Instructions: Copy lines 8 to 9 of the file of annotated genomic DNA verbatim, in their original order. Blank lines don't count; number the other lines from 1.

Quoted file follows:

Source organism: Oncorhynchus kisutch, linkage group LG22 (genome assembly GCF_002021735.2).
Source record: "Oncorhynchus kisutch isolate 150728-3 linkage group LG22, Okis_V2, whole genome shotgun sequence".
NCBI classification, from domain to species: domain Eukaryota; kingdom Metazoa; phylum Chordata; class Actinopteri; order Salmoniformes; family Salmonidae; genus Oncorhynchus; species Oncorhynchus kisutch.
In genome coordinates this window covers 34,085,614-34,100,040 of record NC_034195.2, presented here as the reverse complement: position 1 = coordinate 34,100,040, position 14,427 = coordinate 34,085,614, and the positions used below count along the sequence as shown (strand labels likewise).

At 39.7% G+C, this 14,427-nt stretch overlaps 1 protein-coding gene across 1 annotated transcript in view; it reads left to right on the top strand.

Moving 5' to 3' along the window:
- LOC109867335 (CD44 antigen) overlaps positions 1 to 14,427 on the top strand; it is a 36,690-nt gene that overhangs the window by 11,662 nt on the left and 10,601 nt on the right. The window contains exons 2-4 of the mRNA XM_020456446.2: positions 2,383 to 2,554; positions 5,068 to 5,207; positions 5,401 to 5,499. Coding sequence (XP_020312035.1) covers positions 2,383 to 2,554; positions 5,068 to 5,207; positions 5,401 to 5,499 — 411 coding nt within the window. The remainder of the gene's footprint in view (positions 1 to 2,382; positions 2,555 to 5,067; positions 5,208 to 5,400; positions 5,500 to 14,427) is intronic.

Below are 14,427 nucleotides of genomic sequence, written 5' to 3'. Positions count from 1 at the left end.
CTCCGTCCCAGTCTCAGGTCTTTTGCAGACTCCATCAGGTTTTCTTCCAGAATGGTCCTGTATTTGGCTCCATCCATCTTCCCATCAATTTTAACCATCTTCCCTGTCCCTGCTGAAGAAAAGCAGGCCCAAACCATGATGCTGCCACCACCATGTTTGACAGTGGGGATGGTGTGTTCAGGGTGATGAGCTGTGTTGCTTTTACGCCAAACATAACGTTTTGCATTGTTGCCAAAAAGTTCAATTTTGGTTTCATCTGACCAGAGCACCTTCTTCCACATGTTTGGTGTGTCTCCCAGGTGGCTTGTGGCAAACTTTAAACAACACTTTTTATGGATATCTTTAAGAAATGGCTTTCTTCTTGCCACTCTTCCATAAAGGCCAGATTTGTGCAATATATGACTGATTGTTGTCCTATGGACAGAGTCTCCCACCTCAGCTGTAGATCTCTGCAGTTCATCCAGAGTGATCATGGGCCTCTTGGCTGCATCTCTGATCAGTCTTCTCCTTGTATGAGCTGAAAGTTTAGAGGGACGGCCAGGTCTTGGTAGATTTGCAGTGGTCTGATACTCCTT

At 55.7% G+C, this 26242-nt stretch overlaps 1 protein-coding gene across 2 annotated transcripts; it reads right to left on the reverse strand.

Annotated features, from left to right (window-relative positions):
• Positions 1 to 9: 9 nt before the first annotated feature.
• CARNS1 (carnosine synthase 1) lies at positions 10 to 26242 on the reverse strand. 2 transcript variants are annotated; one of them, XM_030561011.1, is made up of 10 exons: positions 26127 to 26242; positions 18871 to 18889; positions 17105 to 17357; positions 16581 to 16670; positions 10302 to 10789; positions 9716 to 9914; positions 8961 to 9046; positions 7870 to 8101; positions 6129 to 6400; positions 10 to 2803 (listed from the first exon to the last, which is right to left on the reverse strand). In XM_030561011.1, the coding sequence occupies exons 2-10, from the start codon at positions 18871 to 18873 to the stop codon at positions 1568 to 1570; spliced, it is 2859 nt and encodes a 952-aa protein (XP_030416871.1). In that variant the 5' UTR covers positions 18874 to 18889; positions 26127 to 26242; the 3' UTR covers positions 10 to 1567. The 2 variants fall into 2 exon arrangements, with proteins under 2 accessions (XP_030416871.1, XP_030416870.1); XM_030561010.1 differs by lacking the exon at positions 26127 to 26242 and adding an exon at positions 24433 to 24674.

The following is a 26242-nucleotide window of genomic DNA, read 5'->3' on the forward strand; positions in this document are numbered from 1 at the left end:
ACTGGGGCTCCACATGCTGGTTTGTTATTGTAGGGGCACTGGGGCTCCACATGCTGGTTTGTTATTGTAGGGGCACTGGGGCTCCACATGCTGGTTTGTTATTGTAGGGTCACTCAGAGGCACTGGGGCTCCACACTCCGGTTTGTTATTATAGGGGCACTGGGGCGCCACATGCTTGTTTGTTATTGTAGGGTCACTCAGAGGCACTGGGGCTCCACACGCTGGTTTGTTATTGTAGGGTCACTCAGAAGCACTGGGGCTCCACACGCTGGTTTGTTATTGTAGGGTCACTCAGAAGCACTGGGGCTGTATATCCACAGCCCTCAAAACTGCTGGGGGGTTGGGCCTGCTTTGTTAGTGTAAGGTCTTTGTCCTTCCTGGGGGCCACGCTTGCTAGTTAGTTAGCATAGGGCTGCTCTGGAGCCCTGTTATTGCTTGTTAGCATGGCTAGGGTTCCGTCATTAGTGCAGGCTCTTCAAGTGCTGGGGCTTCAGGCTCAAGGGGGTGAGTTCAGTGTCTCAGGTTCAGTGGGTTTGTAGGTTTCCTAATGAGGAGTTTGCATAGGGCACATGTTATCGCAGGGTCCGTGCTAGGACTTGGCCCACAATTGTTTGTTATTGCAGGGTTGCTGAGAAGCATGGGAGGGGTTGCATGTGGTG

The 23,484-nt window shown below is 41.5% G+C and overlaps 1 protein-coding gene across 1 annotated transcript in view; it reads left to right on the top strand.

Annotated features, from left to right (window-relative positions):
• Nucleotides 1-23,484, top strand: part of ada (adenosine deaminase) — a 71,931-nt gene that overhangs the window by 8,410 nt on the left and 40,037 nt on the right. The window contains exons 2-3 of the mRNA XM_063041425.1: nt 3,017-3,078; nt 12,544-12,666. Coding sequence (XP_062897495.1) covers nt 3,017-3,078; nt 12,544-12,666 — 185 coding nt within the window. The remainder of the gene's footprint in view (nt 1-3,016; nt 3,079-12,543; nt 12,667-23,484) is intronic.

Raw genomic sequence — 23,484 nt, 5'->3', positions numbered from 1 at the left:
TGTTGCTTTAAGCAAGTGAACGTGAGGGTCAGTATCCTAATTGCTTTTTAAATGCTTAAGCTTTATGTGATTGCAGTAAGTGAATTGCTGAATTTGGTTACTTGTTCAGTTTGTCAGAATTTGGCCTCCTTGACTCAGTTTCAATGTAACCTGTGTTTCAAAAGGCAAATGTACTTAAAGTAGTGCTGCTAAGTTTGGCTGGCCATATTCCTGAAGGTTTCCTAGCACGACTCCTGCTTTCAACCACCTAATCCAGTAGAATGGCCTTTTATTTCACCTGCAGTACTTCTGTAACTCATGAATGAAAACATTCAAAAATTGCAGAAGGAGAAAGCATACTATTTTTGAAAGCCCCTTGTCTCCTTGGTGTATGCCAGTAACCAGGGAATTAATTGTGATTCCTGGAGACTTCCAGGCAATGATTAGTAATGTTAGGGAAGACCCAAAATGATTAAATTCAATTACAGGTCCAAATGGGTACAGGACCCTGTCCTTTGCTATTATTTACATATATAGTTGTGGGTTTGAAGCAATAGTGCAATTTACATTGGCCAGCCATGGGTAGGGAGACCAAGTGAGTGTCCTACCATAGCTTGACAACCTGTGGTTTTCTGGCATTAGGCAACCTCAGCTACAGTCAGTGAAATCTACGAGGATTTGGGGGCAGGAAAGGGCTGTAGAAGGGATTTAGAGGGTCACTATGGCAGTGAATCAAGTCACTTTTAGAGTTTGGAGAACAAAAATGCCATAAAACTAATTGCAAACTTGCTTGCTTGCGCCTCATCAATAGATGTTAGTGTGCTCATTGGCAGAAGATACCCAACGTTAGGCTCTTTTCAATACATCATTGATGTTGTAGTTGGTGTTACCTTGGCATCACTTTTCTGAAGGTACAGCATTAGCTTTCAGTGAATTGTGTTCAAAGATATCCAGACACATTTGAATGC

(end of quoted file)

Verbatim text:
Below are 14,427 nucleotides of genomic sequence, written 5' to 3'. Positions count from 1 at the left end.
CTCCGTCCCAGTCTCAGGTCTTTTGCAGACTCCATCAGGTTTTCTTCCAGAATGGTCCTGTATTTGGCTCCATCCATCTTCCCATCAATTTTAACCATCTTCCCTGTCCCTGCTGAAGAAAAGCAGGCCCAAACCATGATGCTGCCACCACCATGTTTGACAGTGGGGATGGTGTGTTCAGGGTGATGAGCTGTGTTGCTTTTACGCCAAACATAACGTTTTGCATTGTTGCCAAAAAGTTCAATTTTGGTTTCATCTGACCAGAGCACCTTCTTCCACATGTTTGGTGTGTCTCCCAGGTGGCTTGTGGCAAACTTTAAACAACACTTTTTATGGATATCTTTAAGAAATGGCTTTCTTCTTGCCACTCTTCCATAAAGGCCAGATTTGTGCAATATATGACTGATTGTTGTCCTATGGACAGAGTCTCCCACCTCAGCTGTAGATCTCTGCAGTTCATCCAGAGTGATCATGGGCCTCTTGGCTGCATCTCTGATCAGTCTTCTCCTTGTATGAGCTGAAAGTTTAGAGGGACGGCCAGGTCTTGGTAGATTTGCAGTGGTCTGATACTCCTT